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The Smart Speaker Conundrum (Part II)

As discussed in Part I, smart speakers have not attracted significant developer interest and, therefore, lack a robust app store. Assuming an app store for smart speakers never were to take off, we wonder if a few smart speaker apps would be able to sustain the market.

In Part II of The Smart Speaker Conundrum, we analyze three potential “killer” apps that could save smart speakers from obsolescence: music streaming, commerce, and voice assistants.

 

Music Streaming
In our view, the killer app in the smart speaker space probably will be music. Because several large companies offer default freemium services, their smart speakers have become fairly frictionless customer acquisition channels for music streaming: Amazon Music for Alexa, Apple Music for HomePod, and Google Music for Google Home. According to a survey done by Voicebot.ai, roughly42% of smart speaker users streamed music on their devices on a daily basis, and an even more impressive 76% on a monthly basis.

Given this rapid adoption, ARK expects that streaming will make up the majority of music revenue in the coming years, as shown below. According to our estimates, streaming in the US alone could reach almost $20 billion in annual recurring revenue (ARR), returning the music industry five years from now to levels last seen near its peak roughly 20 years ago.

ARK Invest Smart Speaker Apps Music

An important consideration is that the majority of smart speaker owners is older than 35, while the majority of music streaming users, as measured by Spotify, is much younger, as shown in the chart below. We believe this gap should close over time as older users opt into streaming services, increasing the probability that music will be one of their most important killer apps.

xARK Invest Smart Speaker Apps Spotify

From the perspective of the tech giants that have distributed their smart speakers broadly, however, the revenue opportunity from music streaming appears to be limited. For music streaming services, the platform revenue generated by smart speakers averages less than $7 per user on average per year.1 While important perhaps strategically, we believe streaming music services are unlikely to become meaningful economically to the platform companies.

 

Commerce
We believe the second killer app for smart speakers is commerce. Dubbed ‘voice-commerce’, transactions initiated via smart speakers still are in their infancy, though gathering momentum. According to a recent eMarketer study, the number of US consumers shopping by way of smart speakers last year was roughly 23.6 million, on its way to 31 million this year and, at roughly 10% of the total US population, closing in on what could be a tipping point.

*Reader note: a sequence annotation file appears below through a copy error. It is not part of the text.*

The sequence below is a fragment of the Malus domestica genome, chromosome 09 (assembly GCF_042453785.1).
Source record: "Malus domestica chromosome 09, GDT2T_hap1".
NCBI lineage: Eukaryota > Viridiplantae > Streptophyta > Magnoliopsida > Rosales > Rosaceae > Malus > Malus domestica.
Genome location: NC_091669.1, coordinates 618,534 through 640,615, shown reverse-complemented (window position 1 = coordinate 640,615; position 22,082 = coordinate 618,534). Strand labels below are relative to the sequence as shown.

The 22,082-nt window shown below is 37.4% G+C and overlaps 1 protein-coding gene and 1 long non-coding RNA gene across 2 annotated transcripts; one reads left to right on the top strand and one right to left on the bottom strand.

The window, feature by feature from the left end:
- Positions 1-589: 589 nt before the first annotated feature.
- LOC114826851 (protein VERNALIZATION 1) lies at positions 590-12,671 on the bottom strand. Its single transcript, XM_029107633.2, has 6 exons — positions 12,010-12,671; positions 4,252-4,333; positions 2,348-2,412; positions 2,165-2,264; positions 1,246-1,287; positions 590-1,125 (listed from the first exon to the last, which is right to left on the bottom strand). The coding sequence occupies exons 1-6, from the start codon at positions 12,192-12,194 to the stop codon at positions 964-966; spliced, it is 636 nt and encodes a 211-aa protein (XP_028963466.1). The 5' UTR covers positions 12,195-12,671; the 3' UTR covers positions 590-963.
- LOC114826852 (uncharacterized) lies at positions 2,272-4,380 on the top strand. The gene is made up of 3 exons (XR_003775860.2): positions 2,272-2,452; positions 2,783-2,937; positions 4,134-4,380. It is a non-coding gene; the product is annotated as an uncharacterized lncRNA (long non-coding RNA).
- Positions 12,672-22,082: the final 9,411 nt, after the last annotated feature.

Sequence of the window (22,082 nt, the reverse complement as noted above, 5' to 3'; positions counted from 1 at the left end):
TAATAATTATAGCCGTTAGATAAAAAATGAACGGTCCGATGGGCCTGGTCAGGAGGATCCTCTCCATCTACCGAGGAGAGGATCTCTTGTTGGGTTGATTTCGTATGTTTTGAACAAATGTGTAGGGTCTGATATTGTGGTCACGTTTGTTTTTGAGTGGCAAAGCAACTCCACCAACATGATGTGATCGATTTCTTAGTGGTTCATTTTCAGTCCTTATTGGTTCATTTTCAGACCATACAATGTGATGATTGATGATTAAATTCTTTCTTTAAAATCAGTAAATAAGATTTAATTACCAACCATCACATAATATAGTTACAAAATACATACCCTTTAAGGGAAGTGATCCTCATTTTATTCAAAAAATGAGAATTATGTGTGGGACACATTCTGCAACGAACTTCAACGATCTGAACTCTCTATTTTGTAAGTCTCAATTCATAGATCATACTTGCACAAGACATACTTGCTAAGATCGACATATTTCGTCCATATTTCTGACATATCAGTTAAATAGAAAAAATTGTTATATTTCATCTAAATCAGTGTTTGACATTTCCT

Expedited shipping could serve as the catalyst for that tipping point. Led by Amazon, many e-commerce companies are planning free 1-day and same-day delivery, a trend that should accelerate as drone delivery commercializes. According to our estimates, voice commerce could take significant share of “convenience shopping”, generating roughly $25 billion in gross merchandise volume (GMV) in 2025, in the US alone, as shown below.

ARK Invest Smart Speaker Apps Voice Commerce

 

Voice Assistant
The third killer app for smart speakers is likely to be voice assistant. Smart speakers could play a critical role in making the voice assistant the main user-interface in the home. Already, Amazon and Google have developed ‘smart’ devices that span many products and services in the home, among them security systems, kitchen appliances, thermostats, etc. Connecting all these devices should be the smart speaker. Through this central hub, simple voice commands will control the home. ARK expects that in 2025 the average US household will have roughly 50 connected devices, the majority controlled by voice.

ARK Invest Smart Speaker Apps Connected Devices

A few killer apps could save smart speakers from the dust bin of history. To proliferate, they may not need an abundant app store at all.

  1. Source: ARK Investment Management LLC assuming a 30% platform fee for the first year, and a 15% platform fee thereafter.


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